What Is Bunion Surgery?

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A bunion, also known as hallux valgus, is a bony bump that forms at the base of the big toe, at the joint. It is a common foot problem that often develops slowly over time. Bunions can be caused by a variety of factors, such as wearing tight or narrow shoes, foot injuries, or genetic predisposition.

As the bunion grows, the big toe may begin to angle towards the second toe, causing the joint to become stiff and painful. In severe cases, the big toe may even overlap the second toe. Bunions can also lead to other foot problems such as corns, calluses, and hammertoes.

Treatment for bunions can vary depending on the severity of the condition but may include wearing comfortable shoes with a wide toe box, using padding or orthotics (such as specialised socks or sleeves) to cushion the affected area, taking nonsteroidal anti-inflammatory drugs (NSAIDs) for pain relief, and in some cases, surgery to remove the bunion. Bunion surgery is an orthopaedic procedure and is also known as a bunionectomy. 

How Can I Prepare For Bunion Surgery?

Before the surgery, talk to your doctor about any other medical conditions you have and medications you are taking. Follow your doctor's instructions on when to stop taking certain medications, such as blood thinners, before the surgery.

Make your home as comfortable and safe as possible. Remove any tripping hazards, and place frequently used items within easy reach. Stock up on supplies you will need during your recovery period, such as ice packs, over-the-counter pain relievers, and any equipment your doctor may recommend, such as crutches or a special shoe. Arrange for someone to drive you home after the surgery, and consider having someone stay with you for a few days to help with daily activities. 

Exercise and strengthen the muscles in your leg and foot to prepare for the surgery and to help with the recovery process. Your doctor may recommend physical therapy before and after the surgery.

What Happens During Bunion Surgery?

The goal of bunion surgery is to realign the bone at the base of the big toe and to restore the normal position of the toe joint.

There are several types of bunion surgery, but the most common procedure involves making an incision near the affected joint and removing the bony bump. The surgeon may also realign the bones, tendons, and ligaments in the foot to correct the deformity. In some cases, small pins, screws, or plates may be used to hold the bones in place while they heal.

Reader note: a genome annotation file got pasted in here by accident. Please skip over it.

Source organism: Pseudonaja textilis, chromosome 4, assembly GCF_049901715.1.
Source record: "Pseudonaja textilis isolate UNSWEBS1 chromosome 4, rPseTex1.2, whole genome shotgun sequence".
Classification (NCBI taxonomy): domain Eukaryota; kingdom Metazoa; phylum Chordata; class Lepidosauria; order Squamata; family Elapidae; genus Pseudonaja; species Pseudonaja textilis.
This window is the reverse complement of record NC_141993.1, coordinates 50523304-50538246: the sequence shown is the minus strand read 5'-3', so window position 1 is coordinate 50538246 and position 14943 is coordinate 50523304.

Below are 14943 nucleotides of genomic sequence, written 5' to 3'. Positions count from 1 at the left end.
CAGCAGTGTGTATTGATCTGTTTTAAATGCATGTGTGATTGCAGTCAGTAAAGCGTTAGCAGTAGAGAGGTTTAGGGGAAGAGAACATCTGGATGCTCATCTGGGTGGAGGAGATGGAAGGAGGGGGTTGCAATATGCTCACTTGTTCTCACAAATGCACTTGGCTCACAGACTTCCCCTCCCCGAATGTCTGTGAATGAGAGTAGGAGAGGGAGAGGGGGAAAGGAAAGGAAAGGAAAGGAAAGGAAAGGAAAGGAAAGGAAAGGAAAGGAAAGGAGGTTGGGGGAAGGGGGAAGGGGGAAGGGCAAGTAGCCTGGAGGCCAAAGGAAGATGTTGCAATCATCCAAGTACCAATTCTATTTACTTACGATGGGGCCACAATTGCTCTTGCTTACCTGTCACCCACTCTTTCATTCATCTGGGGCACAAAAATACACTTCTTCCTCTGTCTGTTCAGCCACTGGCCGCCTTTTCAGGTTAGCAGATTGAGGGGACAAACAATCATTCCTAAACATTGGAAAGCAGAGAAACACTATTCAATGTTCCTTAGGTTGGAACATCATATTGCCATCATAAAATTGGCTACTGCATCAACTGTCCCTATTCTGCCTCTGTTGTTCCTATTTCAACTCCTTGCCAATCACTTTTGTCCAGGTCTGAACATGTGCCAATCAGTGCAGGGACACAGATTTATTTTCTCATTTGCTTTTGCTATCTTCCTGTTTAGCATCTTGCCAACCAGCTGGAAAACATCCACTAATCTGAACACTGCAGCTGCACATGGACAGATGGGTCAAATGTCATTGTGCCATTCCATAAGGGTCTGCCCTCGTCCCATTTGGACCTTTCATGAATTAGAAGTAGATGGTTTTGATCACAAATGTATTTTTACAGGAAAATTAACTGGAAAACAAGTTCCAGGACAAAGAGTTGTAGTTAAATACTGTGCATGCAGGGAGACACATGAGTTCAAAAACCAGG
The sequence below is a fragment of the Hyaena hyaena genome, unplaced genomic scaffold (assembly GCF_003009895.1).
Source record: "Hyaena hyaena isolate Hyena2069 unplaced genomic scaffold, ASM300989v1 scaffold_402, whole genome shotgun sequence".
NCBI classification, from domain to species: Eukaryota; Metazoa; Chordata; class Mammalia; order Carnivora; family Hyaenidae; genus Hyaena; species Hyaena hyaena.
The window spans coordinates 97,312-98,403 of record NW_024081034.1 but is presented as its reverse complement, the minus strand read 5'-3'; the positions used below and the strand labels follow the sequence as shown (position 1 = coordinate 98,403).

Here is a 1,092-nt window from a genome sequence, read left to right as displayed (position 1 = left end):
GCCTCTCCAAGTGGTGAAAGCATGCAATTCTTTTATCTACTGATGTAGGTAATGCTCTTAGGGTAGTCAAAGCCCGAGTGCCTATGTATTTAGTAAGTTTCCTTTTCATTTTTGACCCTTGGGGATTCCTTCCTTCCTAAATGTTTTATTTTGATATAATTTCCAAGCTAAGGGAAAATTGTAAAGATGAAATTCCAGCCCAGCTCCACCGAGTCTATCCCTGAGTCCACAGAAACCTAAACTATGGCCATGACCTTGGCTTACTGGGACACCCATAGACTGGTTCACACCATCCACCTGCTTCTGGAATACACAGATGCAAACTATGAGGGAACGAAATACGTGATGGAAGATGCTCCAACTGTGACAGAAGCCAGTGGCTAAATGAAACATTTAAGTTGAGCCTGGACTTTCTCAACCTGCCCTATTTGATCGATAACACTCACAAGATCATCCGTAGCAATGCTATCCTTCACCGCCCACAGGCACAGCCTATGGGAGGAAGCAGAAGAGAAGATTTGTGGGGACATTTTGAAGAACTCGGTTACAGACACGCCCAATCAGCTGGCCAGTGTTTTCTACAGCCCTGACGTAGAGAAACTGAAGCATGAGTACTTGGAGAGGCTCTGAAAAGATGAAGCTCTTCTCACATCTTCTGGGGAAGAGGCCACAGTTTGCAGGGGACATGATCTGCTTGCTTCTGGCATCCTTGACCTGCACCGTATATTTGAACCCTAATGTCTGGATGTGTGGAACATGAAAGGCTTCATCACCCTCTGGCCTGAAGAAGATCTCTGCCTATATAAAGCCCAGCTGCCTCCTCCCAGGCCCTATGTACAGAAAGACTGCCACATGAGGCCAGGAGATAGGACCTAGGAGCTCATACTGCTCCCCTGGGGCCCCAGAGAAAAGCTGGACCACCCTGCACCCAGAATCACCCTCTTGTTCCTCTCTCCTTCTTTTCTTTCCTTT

Bunion surgery is usually performed on an outpatient basis under local anaesthesia, which means that you can go home the same day. 

What Happens After Bunion Surgery?

Recovery time varies depending on the extent of the procedure and your specific circumstances. Your doctor will provide specific instructions based on your individual needs. It is important to attend all scheduled follow-up appointments so that your doctor can monitor your progress and ensure proper healing.

Keep the incision site clean and dry to prevent infection and change the dressing in the way instructed by your care team. 

Inflammation is common after bunion surgery. Elevate your foot above heart level as much as possible to reduce swelling and promote healing and apply ice packs to your foot several times a day, to reduce swelling and pain.

Take any prescribed pain medication as directed by your doctor to manage pain and discomfort. You may need to wear a special shoe or cast to protect your foot and help it heal properly and you will likely have to do physical therapy to help you regain strength, flexibility, and range of motion in your foot after the surgery.

What Are The Risks Of Bunion Surgery?

Bunion surgery involves cutting and realigning bones in the foot, which can result in a painful and challenging recovery process. The risks associated with bunion surgery include possible infections, bleeding, nerve damage, blood clots, and adverse reactions to anaesthesia. Patients may also experience limited mobility, stiffness, or persistent pain in the affected foot after surgery. 

In rare instances, the surgery may not correct the bunion or it may recur over time. There may also be cosmetic concerns related to scarring or changes in the foot's appearance.

Bunion Surgery In Summary

Bunion surgery aims to remove the bunion from the affected toe and relieve associated symptoms such as pain and stiffness. Although non-surgical treatments may be sufficient for mild cases, surgery may be necessary for more severe cases. Preparing for the surgery and following proper aftercare instructions can help ensure a smooth recovery and optimal outcomes.

Patients should consult with their doctor to determine if bunion surgery is the right course of treatment for their condition.

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